By Sarah Smellie
THE CANADIAN PRESS
JOHN’S, N.L.- Two men incarcerated at Newfoundland and Labrador’s largest jail say inmates are struggling with hopelessness, desperation and worsening mental health as they allegedly spend days locked in their cellblocks without family visits, counselling or trips outside.
Kevin Reid said men inside Her Majesty’s Penitentiary feel they can’t show any vulnerability or emotion. As their distress grows, they have nobody to turn to about their mental state.
“To be honest, there are guys here whose mental illnesses are deteriorating by the day,” Reid said in a recent phone call from inside the St. John’s jail. “Guys here are feeling like they’re lost, like there’s no hope. I mean, we’re not having contact with family, we’re not being able to see our friends.”
Those who open up and say they’re suicidal are put into isolation cells, he said.
The penitentiary first opened in 1859, and its crumbling walls and outdated infrastructure are well documented. Its razor-wired walls loom over Quidi Vidi Lake, in a residential area near the downtown core of St. John’s.
Officials confirmed last week than an inmate died inside the jail on Tuesday evening, marking at least seven deaths in custody in the province to be reviewed or investigated since 2017.
The province has the highest rate of inmate suicide in Atlantic Canada by jail capacity, according to figures from all four provincial governments. Five inmates in provincial facilities died by suicide between 2010 and 2020 in Newfoundland and Labrador, where there are 281 beds across the province’s jails. By comparison, five people died by suicide in Nova Scotia jails in that same decade.
Nova Scotia has a provincial inmate capacity of about 700.
New Brunswick reported one inmate death by suicide in that time.
Prince Edward Island reported none.
Newfoundland and Labrador’s Justice Department provided no details about the identity of the inmate who died last week, or how they died. The department did not respond to a request for comment.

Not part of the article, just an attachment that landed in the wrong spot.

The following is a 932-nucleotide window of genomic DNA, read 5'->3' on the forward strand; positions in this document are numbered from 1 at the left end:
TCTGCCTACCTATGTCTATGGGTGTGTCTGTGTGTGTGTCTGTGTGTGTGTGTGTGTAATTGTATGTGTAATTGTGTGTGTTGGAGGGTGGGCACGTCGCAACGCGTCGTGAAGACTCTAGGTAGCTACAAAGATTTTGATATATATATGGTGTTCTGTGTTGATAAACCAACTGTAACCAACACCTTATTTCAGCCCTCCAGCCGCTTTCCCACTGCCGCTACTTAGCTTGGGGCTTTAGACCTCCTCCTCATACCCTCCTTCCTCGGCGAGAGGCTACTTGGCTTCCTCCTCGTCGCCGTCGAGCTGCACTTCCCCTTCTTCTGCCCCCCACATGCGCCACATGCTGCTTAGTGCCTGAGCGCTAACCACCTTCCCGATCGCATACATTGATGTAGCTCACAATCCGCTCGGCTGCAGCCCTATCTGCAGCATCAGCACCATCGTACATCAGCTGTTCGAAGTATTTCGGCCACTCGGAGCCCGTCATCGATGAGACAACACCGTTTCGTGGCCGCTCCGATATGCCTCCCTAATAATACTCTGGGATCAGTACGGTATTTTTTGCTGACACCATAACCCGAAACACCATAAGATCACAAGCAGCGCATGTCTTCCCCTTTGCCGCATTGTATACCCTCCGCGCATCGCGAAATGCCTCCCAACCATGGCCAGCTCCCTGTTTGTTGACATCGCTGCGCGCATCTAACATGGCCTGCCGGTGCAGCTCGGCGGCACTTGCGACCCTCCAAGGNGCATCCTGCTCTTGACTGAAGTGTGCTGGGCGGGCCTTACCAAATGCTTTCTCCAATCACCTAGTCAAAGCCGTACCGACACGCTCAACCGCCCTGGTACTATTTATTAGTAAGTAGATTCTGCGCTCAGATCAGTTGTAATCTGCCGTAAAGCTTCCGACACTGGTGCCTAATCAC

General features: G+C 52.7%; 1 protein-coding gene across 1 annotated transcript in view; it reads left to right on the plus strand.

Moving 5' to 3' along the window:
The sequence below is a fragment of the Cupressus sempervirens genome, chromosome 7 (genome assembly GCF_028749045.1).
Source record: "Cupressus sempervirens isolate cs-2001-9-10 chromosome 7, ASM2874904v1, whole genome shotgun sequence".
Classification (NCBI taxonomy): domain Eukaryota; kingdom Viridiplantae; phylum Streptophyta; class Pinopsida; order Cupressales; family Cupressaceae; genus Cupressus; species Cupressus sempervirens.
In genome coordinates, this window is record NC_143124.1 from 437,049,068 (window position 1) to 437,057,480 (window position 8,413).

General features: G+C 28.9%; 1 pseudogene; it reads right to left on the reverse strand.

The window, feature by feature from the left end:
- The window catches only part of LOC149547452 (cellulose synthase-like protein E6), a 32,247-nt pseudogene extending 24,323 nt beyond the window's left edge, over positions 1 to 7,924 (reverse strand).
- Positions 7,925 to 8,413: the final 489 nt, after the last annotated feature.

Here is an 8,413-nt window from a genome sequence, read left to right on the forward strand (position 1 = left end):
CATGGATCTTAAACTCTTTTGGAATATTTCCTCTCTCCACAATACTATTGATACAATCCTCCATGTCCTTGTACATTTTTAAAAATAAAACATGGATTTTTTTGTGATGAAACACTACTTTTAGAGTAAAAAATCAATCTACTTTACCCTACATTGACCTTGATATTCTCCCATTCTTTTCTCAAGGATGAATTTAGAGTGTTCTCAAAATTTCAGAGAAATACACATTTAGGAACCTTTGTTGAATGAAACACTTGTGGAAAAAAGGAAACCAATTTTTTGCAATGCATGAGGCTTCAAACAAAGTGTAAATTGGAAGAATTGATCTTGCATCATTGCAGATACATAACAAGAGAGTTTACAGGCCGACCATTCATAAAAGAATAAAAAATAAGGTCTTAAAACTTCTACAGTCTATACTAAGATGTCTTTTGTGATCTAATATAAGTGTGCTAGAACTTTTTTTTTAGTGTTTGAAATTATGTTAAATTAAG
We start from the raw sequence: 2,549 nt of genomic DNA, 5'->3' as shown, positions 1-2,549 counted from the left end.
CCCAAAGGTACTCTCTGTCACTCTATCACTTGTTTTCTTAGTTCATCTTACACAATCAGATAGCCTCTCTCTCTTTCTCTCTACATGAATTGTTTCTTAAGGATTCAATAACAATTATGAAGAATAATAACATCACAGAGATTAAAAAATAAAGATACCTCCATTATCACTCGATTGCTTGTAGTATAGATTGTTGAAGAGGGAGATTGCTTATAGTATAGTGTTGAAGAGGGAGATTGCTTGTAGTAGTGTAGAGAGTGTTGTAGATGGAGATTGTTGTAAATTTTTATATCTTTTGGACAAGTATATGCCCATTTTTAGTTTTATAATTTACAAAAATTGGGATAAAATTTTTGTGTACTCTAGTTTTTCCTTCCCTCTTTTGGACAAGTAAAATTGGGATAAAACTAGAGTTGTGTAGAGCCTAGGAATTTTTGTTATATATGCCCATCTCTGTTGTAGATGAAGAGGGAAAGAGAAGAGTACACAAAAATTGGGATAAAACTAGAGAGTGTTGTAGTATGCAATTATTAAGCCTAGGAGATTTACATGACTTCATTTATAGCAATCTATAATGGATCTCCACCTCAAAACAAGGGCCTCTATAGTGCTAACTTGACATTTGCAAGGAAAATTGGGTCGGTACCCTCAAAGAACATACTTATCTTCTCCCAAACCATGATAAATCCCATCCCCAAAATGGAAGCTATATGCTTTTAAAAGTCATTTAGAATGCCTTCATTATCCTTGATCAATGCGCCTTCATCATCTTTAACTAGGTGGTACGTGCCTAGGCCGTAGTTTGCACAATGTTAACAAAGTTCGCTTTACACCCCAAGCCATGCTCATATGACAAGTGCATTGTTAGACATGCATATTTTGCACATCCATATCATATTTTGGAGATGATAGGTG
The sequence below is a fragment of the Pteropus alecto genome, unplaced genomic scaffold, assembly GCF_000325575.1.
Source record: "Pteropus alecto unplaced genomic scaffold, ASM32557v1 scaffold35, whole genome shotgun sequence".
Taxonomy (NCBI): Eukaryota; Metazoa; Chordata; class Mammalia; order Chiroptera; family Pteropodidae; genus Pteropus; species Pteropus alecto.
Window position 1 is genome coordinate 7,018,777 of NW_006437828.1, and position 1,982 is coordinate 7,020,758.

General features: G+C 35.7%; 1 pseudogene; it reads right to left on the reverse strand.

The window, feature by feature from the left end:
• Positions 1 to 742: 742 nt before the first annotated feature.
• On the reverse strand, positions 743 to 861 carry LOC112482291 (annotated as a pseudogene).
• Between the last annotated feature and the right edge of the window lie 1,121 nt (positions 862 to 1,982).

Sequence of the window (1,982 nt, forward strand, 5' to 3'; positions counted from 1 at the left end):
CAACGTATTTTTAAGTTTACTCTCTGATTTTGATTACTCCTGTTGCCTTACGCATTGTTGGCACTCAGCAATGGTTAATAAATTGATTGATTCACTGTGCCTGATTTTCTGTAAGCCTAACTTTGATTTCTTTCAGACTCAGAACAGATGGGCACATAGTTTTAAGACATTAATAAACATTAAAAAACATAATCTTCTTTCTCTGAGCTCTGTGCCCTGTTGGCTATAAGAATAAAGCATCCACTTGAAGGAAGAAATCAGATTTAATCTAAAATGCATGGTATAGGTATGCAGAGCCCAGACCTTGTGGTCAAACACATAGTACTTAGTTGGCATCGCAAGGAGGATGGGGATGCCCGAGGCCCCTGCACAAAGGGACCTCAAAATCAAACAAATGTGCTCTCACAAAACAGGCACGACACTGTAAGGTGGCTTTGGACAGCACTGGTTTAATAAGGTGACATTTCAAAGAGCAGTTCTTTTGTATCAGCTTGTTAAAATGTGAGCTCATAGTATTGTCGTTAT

Reid said inmates have been offered no counselling to deal with the death, adding that they rarely have access to counsellors or psychologists at all. Rehabilitation programming — mindfulness sessions, addiction recovery groups, Alcoholics Anonymous — is routinely cancelled “every day,” he said. The jail is facing persistent staffing shortages, and inmates are told there aren’t enough guards to let them out of their ranges to gather for meetings, he said. Recreation, including time in the gym, has also been cut back drastically due to staffing shortages, eliminating a crucial outlet for inmates to work off increasing tension, he said.
Jonathan Payne said that he had only been outside a few times all summer, also because of staffing shortages. Visits with his family
— even those scheduled for video — have also been routinely cancelled because there aren’t enough guards.
He was distraught as he described feeling rodents crawl over his body while he tried to seek relief from the sweltering heat inside the 164-year-old facility by sleeping on the concrete floor.
“This place is infested,” he said. “We’re breathing in … rat urine and mice urine.” Mice droppings fall from the vents when any air blows through them, Reid added. Payne said there is little hope for recovery or rehabilitation in the jail, and people leave in much worse shape than when they arrived.
“We’re like cows going to the slaughter,” he said. “We have rights that are not being met. And we’re not as bad as people make us out to be. A lot of us actually want help, and we can’t get it.”
Sheila Wildeman, a law professor at Dalhousie University who is part of Nova Scotia’s East Coast Prison Justice group, condemned the conditions inside Her Majesty’s Penitentiary. Across the country, staffing shortages are leading to unacceptable lockdowns and other harsh conditions for inmates in provincial facilities, she said in an emailed statement earlier this week.
The group is calling for more transparency about deaths and conditions in jails from provincial governments.
“However, the most obvious and constructive thing we can do to prevent further deaths and other grievous harms to the health and human rights of the nation’s most vulnerable is invest in the social determinants of health, and moreover, to do so in a way that puts a priority on those experiencing intersecting forms of oppression and vulnerability,” Wildeman wrote.
The Newfoundland and Labrador government has promised to build a new jail to replace the crumbling penitentiary. A contract was awarded last year to begin clearing land for the new building.
The province also set aside money to cover part of the tuition for 13 people to obtain certification as correctional officers at the Atlantic Police Academy in P.E.I., beginning in 2024.
This report by The Canadian Press was first published Aug. 30, 2023.